In China, there exists a sort of credit score that measures the type of person you are. It does not just take into account how much money you have, the debt you owe, or the income you make. It analyzes your age, the types of products you buy, the political party you’re registered to, the people you associate with, and creates a “score” of your life. It collects everything you put on the Internet that leaves a footprint, and can learn just what type of person you are.
For instance, China is the largest market in the world, with the United States trailing in second. Alibaba, China’s largest retail marketplace—their version of Amazon.com—is affiliated with Alipay, a third-party company responsible for financial transactions. Alibaba is useful due to their ability to waive transaction fees. They work with Visa, MasterCard, American Express, WebMoney, and Western Union, just to name a few. What is most striking about Alipay, aside from the fact that most people have never heard of it, is that they are responsible for slightly less than half of most online payments made in China. This means that among the 1.5 billion people living in China, almost half of this electronic purchasing data is gathered from this one company. What even more people are unaware of is that Alibaba is giving all of this information to what is called “Sesame Credit.” Sesame Credit will then give individuals a Sesame Score. This score is comprised of one’s credit score, behavior and preference, personal characteristics, interpersonal relationships, and fulfillment capacity. Most concerning about this score is how it is affected. If a man associates himself with radical leftists or right-wing extremists, his score could be lowered. People who then are friends with a man who associates with “controversial” people could also be affected. This in turn creates peer-pressure to control and submit to desired behaviors. Subservience to the state through money and the ability to get a loan is the controversial issue of Sesame Credit.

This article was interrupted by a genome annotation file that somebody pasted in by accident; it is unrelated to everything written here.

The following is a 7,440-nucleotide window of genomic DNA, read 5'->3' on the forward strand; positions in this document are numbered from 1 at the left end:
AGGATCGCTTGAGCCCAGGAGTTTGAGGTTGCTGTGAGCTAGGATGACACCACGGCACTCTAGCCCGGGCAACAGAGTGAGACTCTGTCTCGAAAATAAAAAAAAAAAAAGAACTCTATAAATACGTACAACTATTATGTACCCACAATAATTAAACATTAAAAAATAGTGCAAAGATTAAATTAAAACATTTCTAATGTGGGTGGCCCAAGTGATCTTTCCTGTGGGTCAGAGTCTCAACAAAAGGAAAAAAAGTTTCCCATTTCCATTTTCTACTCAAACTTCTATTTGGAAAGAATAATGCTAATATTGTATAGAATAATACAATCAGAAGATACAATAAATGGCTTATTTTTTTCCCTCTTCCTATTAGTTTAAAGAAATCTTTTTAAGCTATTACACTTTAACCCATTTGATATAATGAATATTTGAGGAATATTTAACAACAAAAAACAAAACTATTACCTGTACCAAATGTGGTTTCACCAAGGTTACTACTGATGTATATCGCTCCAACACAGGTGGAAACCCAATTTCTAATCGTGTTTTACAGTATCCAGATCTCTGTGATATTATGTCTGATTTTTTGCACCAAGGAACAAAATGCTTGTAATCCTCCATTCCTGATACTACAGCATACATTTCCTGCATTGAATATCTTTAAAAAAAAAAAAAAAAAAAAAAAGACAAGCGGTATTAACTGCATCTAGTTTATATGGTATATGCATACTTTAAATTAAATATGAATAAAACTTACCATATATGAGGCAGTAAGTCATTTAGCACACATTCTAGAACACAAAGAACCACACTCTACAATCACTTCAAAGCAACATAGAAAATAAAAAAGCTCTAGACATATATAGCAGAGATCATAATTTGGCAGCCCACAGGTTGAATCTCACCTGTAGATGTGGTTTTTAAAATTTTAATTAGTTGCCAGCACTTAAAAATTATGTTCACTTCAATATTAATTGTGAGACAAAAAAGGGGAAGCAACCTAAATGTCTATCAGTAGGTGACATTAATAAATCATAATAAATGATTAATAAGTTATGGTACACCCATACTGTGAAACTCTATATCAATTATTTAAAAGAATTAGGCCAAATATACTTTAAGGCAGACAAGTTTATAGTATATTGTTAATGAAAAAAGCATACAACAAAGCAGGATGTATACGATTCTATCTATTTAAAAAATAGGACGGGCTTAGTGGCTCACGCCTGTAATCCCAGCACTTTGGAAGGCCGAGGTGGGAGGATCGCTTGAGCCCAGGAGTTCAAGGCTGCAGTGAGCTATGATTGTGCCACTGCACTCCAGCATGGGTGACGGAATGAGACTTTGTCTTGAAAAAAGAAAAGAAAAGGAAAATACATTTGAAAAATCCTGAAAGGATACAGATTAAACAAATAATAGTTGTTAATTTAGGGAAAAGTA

In this day and age of electronics, the Internet, social media, and computer data, it comes as no surprise that big brother skeptics contend that organizations that collect, store, and disseminate online computer data is just another way of tracking and watching citizens of a country. The biggest questions are how a Sesame Score will ultimately be determined, who determines the score, and most importantly: Is this going to come to the United States?
FOR A VIDEO ANALASYS ON SESAME CREDIT FOLLOW THE LINK